Experts reveal 10 greatest health and safety risks facing the education sector
Managing health and safety within the education sector is not only challenging but a very complex area, one which requires expertise. At Ellis Whittam, we provide specialist four-pillar support to education establishments across the UK and, as such, our experienced Health & Safety Consultants have first-hand insight into the unique set of risks schools face on a daily basis.
We asked our experts what they believe to be the top 10 health and safety challenges facing schools right now so that you can focus your efforts for 2021. Here’s what they told us.
The following are in alphabetical order and not ranked in order of importance.
1. Asbestos management
All too often, our consultants find that schools miss the mark when it comes to managing asbestos risk. Most notably, they often discover that asbestos surveys have been undertaken but that there has been little to no remedial action thereafter to address the issues identified. Other common shortfalls include a lack of:
- An asbestos management plan;
- Asbestos awareness training for those who require it; and
- Communication to teaching staff of the location and presence of asbestos.
Kent County Council was fined £200,000 with costs of £21,000 for exposing school staff to asbestos after the school failed to act on recommendations from a survey to remove asbestos disturbed by its caretaker. While a fine of £12,000 is not insignificant, fines can be much higher.
2. Contractor management
Frequent non-compliance actions found by our consultants include:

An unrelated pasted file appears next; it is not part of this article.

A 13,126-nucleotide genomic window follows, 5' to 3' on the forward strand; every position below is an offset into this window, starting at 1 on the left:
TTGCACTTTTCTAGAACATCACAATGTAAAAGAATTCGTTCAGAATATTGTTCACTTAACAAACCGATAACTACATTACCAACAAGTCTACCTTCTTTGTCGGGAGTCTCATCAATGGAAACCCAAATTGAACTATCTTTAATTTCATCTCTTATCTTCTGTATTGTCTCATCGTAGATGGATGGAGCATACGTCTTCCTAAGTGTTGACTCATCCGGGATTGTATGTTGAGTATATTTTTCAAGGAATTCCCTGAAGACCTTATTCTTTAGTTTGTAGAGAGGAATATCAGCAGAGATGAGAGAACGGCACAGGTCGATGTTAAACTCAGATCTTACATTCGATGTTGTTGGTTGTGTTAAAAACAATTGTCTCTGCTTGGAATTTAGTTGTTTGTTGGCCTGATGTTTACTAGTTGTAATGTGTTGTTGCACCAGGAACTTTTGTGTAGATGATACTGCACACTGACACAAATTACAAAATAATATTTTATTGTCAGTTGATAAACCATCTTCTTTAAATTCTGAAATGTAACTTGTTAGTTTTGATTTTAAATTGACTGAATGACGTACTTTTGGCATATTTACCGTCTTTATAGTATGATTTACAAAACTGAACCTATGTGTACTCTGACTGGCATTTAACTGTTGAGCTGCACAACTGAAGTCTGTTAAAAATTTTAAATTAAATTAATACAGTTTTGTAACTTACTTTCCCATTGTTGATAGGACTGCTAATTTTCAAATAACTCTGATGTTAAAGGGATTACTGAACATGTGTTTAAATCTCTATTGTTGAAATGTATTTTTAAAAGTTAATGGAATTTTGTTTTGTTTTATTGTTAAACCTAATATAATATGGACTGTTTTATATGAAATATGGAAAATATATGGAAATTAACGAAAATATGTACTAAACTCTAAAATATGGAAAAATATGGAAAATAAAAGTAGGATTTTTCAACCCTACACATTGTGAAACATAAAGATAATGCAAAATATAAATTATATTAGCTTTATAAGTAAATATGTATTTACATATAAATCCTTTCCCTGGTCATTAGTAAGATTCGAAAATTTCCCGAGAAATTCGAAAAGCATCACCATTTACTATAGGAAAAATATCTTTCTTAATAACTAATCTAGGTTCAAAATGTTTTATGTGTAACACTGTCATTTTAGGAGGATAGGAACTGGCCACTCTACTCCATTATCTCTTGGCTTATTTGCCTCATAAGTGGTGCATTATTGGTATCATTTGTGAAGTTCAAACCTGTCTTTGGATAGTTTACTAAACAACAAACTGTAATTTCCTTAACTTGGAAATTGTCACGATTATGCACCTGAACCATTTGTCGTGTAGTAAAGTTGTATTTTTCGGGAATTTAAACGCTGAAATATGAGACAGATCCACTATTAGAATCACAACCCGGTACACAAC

- Failing to check that contractors are part of the necessary third party relevant to their trade;
- Poor holding of documentation (risk assessments, method statements, insurance documents, etc.);
- Failing to inform and alert contractors to the presence of asbestos; and
- A lack of a suitable induction for contractors coming onto your premises.
3. Educational visits
Typically, our consultants find that this is an area schools manage well; however, there are certain improvements that can be made to minimise risk off-site, namely making sure that the Educational Visits Co-ordinator (EVC) has received sufficient training, and appointing an approved Outdoor Educational Advisor (OEA).
We recommend following RoSPA guidance for Planning and Leading Adventurous Activities and Educational Visits (page 7 explains the expectations on schools and should provide some reassurance), as well as our own Guide to School Trips.
The good news is that, of the estimated 7 to 10 million days where learning takes place outside of the classroom each year, there were only two prosecutions in the UK between 2005 – 2010 relating to school trips. Therefore, whilst educational visits can involve a higher degree of risk, they are generally well managed.
There are 1,500 fires each year in schools across the UK, which disrupts the education of approximately 90,000 students. The closure of a school due to fire also has a large social and economic impact on local communities.
According to figures from the Association of British Insurers, the most expensive school fires cost in the region of £2.8 million to address. What’s more, over a four-year period, an average of 24 large loss fires occurred in schools every year, incurring total costs of £67.2 million.
There is an ongoing call by the National Fire Chief’s Council (NFCC) for all new and refurbished education premises in England to have a sprinkler system installed in order to maintain the same standard across the UK and align with Scotland and Wales.
While this would certainly help to mitigate the damage caused by fires, our consultants frequently come across more fundamental failings in respect to Fire Risk Assessments. Again, these are often conducted, but in many cases little to no remedial action is taken. This is further compounded by a lack of fire training for those who require it.
5. Infection control